Boston Chocolate: The Best and the Most Generous
"I have to find Lee Napoli," I said as I walked out the door of my old roommate Paige's apartment in Boston last Saturday. I'm not sure how I expected to find her, since I all I knew was that her less-than-one-year-old chocolate shop was in the South End, as was the apartment I was walking out of. But I guess the fates were smiling on me that morning because as we walked down Tremont Street we came right up to an easel sign advertising the ChocoLee shop around the corner on Pembroke.
Paige and I walked in and found Lee hard at work, wearing her James Beard Award chef's jacket. I told her that someone at Boston University's gastronomy program had insisted I come to sample her confections. I decided not to mention that I was the keeper of a chocolate blog--it seemed a bit superfluous on a Saturday morning.
"What are you making?" I asked. They were Earl Grey bon bons, and Lee (a self-taught pastry chef and founder of the Professional Pastry Guild of New England) graciously began to explain the concept of infused ganache, but I already knew that the bergamot perfume that Earl Grey brings to dark chocolate makes that kind of bon bon one of my favorites. "Ohh, can I have one?" I asked with just a streak of teenage girl. Lee dipped two squares of ganache into a pot of tempered chocolate, waited a few seconds for them to set, and drizzled white chocolate over the top. She waited a few more seconds and offered them to us.
I asked Lee whom she thought the best chocolatiers in the area were. "The best chocolate in Boston is right here," she said, "there's no one else." I laughed. "I say that jokingly," she said, "but I do believe it." And a week later, after trying what was on offer at competitors like the new Aroa on Washington Street, I believe it too.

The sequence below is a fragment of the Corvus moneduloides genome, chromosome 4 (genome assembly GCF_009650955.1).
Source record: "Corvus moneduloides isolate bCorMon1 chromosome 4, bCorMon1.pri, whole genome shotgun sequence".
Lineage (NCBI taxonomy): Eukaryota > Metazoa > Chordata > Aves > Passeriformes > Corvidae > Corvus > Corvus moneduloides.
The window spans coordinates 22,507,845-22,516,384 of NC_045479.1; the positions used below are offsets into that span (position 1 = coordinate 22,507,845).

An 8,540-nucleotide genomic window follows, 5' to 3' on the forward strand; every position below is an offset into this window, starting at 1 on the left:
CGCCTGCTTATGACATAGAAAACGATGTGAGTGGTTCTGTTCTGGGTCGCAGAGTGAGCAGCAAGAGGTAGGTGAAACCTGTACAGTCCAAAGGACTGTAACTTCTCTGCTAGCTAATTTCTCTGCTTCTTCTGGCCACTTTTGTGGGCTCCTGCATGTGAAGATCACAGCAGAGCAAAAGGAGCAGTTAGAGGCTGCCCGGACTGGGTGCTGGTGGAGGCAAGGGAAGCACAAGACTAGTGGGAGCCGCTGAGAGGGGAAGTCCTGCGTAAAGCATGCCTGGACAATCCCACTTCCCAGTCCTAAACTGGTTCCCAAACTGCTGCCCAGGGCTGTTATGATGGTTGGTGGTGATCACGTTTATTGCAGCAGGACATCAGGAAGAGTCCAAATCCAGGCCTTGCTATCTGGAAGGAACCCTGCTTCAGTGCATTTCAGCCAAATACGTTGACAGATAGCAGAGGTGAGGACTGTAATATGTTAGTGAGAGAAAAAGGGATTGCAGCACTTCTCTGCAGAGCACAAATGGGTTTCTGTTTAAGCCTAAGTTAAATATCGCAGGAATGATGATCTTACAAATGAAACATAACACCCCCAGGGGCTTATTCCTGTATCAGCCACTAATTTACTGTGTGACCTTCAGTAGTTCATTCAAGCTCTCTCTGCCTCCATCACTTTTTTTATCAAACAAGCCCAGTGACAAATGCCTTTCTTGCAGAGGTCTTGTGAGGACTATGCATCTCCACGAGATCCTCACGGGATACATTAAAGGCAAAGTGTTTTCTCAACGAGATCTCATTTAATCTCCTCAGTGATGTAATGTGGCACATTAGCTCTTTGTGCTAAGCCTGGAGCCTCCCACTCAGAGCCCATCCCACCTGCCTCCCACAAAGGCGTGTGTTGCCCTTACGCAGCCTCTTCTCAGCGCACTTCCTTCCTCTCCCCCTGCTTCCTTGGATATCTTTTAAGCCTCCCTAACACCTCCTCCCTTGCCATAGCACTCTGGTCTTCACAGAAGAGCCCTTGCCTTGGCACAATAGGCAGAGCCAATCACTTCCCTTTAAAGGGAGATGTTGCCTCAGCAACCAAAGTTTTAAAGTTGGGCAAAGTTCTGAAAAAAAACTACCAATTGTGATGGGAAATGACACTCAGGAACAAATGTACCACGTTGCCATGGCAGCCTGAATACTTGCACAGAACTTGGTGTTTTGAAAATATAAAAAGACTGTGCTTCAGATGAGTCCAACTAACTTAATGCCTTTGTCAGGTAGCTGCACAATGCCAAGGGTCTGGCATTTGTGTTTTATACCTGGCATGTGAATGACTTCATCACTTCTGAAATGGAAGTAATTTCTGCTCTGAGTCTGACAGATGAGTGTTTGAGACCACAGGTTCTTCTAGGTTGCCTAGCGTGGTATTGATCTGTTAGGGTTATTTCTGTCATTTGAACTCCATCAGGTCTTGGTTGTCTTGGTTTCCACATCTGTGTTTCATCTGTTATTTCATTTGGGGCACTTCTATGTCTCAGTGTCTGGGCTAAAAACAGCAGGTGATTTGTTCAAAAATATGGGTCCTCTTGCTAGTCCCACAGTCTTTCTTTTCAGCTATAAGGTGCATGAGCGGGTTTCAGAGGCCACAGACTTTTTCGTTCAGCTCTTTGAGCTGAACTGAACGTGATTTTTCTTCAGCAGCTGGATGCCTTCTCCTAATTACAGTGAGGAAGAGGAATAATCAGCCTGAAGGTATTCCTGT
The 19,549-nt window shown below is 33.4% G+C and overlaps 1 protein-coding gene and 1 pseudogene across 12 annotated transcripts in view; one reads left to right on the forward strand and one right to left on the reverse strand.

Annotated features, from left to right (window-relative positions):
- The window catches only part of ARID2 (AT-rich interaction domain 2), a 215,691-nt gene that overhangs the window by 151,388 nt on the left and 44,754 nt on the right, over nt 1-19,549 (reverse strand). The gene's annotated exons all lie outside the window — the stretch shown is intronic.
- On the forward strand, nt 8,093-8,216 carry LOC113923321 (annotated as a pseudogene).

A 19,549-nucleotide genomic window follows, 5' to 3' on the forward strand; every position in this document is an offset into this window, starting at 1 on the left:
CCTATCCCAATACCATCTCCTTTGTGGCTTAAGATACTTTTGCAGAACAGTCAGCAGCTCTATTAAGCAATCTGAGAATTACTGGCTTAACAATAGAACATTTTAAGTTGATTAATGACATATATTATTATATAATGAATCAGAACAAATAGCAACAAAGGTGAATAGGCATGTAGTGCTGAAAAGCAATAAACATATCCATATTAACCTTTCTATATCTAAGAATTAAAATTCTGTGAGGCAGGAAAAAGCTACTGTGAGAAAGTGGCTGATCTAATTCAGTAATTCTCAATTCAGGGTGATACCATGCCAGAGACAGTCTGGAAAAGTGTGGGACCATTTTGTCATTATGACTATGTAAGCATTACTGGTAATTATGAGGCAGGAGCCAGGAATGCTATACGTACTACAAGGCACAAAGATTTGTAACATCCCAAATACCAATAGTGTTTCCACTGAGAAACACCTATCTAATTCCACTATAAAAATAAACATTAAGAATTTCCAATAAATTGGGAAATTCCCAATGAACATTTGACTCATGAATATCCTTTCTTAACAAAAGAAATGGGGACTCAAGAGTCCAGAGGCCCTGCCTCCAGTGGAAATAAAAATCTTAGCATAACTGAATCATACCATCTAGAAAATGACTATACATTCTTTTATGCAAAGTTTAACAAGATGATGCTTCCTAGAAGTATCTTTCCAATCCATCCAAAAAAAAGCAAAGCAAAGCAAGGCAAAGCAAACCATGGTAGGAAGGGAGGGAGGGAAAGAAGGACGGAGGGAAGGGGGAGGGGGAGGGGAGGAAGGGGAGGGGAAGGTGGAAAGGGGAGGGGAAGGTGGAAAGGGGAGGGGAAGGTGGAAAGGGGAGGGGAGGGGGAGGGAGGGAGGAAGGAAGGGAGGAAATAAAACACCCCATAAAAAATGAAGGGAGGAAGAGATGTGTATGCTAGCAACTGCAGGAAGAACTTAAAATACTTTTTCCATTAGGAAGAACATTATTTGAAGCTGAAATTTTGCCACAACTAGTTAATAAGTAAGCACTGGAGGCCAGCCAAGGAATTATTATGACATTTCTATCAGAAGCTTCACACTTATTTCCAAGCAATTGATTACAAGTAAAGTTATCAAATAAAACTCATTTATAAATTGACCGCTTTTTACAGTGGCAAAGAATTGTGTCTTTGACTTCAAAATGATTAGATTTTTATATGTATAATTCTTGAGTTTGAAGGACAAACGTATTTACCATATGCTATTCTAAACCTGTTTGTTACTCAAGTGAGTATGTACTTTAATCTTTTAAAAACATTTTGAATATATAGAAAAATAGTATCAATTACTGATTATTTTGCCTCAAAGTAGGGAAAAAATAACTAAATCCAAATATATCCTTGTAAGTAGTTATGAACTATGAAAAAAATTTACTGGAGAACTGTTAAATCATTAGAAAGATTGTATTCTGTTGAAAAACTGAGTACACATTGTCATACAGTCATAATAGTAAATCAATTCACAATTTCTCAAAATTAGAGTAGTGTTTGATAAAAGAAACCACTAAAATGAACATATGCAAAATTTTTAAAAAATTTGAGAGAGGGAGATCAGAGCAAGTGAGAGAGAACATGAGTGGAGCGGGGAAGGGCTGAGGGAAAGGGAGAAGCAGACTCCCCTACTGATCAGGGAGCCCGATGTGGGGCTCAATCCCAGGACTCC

I asked Lee how much we owed her, and she said not to worry about paying for two little pieces of chocolate and sent us on our way. Paige and I were headed to the chocolate buffet at the Langham hotel. To get there, we had to follow the route of the annual Boston Gay Pride Parade, which was delightful--I'd forgotten that Massachusetts, with civil rights advocacy and health insurance for everyone, is such a wonderful place to live. The Langham buffet(with its frilly yet average desserts) is really better suited to teenage girls than chocolate bloggers--the best part of it was Paige being such a good sport in taking me there.
As usual, I ran out of time before I could do everything, but I did find my way to the Taza factory across the street from a commercial laundry facility in Somerville (near Cambridge). I'd tried their signature "stone ground" chocolate bars before but I'd always thought the unconched chocolate was just a gimmick, an attempt to do something different that sacrificed one of chocolate's greatest European innovations (conching is what transforms gritty chocolate into the smooth stuff that you can roll around your mouth). But co-founder Alex Whitmore (in between answering my questions about cocoa butter, pesticides, and antique machinery) explained that Taza's goal is interact more fully with cacao's places of origin than their competitors, not only by developing strong relationships with growers (they pay above the Fair Trade price for beans) but by creating a product that stays close to traditional recipes for preparing cacao. That's why Taza uses small molinos (grinders) from Oaxaca and turns out an unconched product. "I think we make the best Mexican chocolate in the world," Alex told me, "but I'm sure many people in Mexico would disagree." I'm not so sure--I tried the discs of vanilla- and cinnamon-flavored drinking chocolate intended to be blended with milk or water, and not only did I prefer them to Taza's chocolate bars but I preferred them to any drinking chocolate I've tried in Mexico or Central America.
By the time Alex and I had finished talking, it was about one in the afternoon. I had a flight to catch at three. I think Alex's partner Larry Slotnick asked if I was crazy and I think I said yes. So I helped Larry pack up some samples he was about the mail to Minnesota, I got into his car, breezed by one of the farmer's markets where Taza staff sell chocolate and meet customers one-on-one, and then rode back to the South End with Larry, who generously dropped me off at Paige's front door.